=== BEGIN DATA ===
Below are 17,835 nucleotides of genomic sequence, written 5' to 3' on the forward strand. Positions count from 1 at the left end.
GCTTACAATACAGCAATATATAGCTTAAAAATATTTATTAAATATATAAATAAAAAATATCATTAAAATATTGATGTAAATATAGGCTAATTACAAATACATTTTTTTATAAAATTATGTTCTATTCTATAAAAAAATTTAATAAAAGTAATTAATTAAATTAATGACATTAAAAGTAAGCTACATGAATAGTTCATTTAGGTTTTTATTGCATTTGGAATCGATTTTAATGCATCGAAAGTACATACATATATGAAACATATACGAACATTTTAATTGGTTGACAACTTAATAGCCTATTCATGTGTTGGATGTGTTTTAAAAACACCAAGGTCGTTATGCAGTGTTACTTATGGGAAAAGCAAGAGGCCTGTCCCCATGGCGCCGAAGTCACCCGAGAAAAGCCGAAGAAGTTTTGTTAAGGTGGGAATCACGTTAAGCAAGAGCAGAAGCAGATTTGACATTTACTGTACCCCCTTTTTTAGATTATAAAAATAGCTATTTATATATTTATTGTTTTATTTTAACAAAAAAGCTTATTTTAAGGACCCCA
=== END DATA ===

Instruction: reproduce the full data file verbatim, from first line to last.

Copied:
Below are 17,835 nucleotides of genomic sequence, written 5' to 3' on the forward strand. Positions count from 1 at the left end.
GCTTACAATACAGCAATATATAGCTTAAAAATATTTATTAAATATATAAATAAAAAATATCATTAAAATATTGATGTAAATATAGGCTAATTACAAATACATTTTTTTATAAAATTATGTTCTATTCTATAAAAAAATTTAATAAAAGTAATTAATTAAATTAATGACATTAAAAGTAAGCTACATGAATAGTTCATTTAGGTTTTTATTGCATTTGGAATCGATTTTAATGCATCGAAAGTACATACATATATGAAACATATACGAACATTTTAATTGGTTGACAACTTAATAGCCTATTCATGTGTTGGATGTGTTTTAAAAACACCAAGGTCGTTATGCAGTGTTACTTATGGGAAAAGCAAGAGGCCTGTCCCCATGGCGCCGAAGTCACCCGAGAAAAGCCGAAGAAGTTTTGTTAAGGTGGGAATCACGTTAAGCAAGAGCAGAAGCAGATTTGACATTTACTGTACCCCCTTTTTTAGATTATAAAAATAGCTATTTATATATTTATTGTTTTATTTTAACAAAAAAGCTTATTTTAAGGACCCCA